The app also offers video “episodes,” featuring characters from the books. Inquiries about bulk discounts and classroom use can be directed to the app creators here.

Reading Trainer

This app helps users improve reading speed and retention through 12 awesome exercises. While this app may help advanced students become better readers, it can also help those struggling with basic reading skills, thanks to their wide variety of exercises and features.

While not free, one teacher said that once she used the app in her classroom, many students purchased it for their own devices to maintain and increase reading speed and ability.

Note: this app may be more appropriate for middle school to high school students.


This app comes pre-loaded with several social narratives that educators can use to create stories that teach social cues and other concepts. These features allow teachers to better engage students with autism and other developmental disabilities. The app has been listed on several parent blogs as one of the “Top 10 Apps for Autism,” making it worth checking out.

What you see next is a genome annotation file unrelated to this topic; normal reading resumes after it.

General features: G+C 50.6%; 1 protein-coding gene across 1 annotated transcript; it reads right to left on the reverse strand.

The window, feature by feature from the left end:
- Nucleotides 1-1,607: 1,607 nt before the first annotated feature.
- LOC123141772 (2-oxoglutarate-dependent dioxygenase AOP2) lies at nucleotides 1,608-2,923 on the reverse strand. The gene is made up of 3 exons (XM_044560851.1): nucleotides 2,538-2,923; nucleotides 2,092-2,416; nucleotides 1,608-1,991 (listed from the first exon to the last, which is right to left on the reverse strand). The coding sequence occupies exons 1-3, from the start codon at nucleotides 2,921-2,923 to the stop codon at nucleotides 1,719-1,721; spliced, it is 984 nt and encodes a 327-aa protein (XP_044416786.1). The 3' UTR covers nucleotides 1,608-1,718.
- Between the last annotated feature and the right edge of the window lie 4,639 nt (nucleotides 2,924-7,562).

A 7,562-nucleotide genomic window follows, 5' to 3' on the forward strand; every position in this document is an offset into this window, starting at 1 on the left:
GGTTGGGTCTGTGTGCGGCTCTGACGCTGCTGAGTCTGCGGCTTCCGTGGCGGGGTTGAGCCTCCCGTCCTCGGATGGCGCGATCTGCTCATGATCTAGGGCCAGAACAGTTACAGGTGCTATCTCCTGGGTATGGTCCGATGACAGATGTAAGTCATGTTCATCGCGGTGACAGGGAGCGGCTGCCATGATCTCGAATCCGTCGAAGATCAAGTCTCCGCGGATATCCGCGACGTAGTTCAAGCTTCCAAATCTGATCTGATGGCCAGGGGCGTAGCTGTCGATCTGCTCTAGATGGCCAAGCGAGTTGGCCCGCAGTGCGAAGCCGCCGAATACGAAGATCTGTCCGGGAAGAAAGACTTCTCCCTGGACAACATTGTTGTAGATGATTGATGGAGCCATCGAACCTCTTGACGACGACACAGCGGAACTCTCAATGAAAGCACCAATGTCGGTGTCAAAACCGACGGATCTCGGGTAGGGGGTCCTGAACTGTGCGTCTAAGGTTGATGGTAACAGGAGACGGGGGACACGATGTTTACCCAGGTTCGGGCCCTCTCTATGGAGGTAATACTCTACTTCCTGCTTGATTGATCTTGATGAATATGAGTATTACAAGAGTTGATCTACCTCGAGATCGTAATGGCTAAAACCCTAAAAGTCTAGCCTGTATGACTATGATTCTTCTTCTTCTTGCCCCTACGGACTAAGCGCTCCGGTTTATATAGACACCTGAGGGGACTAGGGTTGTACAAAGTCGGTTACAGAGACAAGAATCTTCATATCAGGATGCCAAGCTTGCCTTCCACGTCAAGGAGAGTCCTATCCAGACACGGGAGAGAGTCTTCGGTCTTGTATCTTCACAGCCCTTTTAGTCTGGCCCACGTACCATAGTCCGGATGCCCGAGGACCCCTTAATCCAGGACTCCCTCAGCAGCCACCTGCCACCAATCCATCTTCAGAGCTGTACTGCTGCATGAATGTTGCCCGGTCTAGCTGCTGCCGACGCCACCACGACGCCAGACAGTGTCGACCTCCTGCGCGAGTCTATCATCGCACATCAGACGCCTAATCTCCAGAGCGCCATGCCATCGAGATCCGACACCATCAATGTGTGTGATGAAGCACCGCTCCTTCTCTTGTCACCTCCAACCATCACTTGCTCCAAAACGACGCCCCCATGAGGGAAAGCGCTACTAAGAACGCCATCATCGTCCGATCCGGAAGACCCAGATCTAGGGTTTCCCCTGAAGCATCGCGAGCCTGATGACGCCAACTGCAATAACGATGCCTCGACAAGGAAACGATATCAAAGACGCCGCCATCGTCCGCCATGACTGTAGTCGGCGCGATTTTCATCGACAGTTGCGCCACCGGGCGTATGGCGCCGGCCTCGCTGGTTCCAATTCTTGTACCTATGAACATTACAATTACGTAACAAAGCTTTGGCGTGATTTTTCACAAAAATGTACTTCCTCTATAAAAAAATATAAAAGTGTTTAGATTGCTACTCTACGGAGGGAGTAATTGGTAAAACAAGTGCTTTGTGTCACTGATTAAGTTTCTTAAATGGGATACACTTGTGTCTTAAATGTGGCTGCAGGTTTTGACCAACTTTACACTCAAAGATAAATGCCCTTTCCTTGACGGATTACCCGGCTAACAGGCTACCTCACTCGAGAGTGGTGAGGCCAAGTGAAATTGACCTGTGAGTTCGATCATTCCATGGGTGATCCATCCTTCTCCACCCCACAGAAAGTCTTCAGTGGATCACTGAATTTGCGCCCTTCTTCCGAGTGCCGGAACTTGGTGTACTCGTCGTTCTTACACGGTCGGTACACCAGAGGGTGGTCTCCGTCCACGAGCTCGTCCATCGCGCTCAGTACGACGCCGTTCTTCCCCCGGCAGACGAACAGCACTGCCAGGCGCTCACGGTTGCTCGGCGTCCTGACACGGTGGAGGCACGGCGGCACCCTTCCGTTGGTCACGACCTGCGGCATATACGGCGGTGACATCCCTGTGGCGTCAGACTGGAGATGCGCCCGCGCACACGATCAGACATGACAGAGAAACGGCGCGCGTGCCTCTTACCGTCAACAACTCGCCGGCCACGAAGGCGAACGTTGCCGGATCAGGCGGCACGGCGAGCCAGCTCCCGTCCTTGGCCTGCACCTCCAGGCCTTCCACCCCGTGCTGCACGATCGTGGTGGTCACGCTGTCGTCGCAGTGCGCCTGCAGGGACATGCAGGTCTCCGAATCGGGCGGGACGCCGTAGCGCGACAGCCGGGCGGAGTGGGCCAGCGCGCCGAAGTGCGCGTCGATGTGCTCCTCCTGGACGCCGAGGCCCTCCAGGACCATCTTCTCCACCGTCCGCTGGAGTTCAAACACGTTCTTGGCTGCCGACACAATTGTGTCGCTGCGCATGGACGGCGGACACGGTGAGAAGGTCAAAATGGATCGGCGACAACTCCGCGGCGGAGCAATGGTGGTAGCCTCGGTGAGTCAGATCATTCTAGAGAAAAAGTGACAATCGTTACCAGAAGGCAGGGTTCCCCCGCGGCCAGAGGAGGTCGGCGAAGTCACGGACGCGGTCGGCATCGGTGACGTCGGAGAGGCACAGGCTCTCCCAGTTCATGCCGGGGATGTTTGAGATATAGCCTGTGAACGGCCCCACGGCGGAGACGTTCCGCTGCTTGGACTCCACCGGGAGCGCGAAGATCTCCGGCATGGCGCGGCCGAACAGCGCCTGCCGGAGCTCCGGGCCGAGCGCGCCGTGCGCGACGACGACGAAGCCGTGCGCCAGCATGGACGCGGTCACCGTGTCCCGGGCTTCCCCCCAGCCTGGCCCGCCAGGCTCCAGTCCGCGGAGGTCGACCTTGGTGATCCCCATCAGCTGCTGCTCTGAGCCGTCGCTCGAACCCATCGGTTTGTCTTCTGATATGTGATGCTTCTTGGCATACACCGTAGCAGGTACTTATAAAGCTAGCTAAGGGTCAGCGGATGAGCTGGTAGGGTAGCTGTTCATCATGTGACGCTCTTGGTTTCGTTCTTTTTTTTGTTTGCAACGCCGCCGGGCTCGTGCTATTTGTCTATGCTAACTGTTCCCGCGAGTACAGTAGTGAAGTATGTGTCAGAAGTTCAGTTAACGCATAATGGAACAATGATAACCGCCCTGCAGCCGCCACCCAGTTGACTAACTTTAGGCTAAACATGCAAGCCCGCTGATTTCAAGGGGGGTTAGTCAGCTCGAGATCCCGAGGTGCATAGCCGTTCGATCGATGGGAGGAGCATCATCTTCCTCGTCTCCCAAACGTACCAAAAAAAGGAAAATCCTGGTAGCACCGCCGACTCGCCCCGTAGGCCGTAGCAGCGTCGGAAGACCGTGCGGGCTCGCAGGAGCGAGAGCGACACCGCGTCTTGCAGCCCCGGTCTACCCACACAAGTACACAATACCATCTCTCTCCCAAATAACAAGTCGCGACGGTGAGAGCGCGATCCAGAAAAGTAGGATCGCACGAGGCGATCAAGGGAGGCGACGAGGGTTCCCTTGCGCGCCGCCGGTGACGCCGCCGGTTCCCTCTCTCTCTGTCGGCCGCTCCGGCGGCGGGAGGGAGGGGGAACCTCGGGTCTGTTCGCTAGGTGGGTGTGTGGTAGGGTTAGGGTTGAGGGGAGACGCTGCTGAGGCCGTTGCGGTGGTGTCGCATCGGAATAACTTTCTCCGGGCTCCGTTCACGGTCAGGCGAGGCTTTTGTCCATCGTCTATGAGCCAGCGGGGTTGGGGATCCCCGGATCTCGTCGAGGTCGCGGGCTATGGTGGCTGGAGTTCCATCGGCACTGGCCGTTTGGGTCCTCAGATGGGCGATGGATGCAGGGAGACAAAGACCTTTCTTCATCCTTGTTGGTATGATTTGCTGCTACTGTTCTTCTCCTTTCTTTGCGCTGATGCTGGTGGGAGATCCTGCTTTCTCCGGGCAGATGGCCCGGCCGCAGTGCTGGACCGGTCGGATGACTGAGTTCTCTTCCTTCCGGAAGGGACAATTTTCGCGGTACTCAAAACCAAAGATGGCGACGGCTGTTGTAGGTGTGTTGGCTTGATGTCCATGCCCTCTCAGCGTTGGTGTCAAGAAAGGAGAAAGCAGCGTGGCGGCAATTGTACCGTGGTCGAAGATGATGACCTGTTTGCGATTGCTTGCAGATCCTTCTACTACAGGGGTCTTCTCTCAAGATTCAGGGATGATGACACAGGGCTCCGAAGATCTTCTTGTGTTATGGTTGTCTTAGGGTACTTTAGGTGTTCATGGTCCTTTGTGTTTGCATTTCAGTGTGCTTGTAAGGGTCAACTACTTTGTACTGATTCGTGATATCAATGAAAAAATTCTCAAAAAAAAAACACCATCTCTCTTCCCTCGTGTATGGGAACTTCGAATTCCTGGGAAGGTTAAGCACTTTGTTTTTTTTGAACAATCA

You will likely find that this app is well worth the money it costs to use. Also great are the number of applications for both teachers and parents.




Listed as one of the best apps for special needs students, this game-based app teaches children to write their letters and numbers using colorful visuals and a game-like interface.

This affordable app is geared toward younger children and is a valuable addition to any classroom. It may be helpful for parents as well.

I Write

This app helps kids begin to structure sentences, progressing at the first level, with a simple alphabet keyboard and capital letters, to the final level with a full QWERTY keyboard. Words can also be saved and sorted to show progress. In my opinion, it’s an inexpensive tool for both teachers and parents.

Sentence Builder

With a simple, intuitive interface designed to help elementary-aged children learn how to build grammatically correct sentences, Sentence Builder emphasizes connector words, and offers fun exercises to help improve the grammar of elementary-aged or ESL students.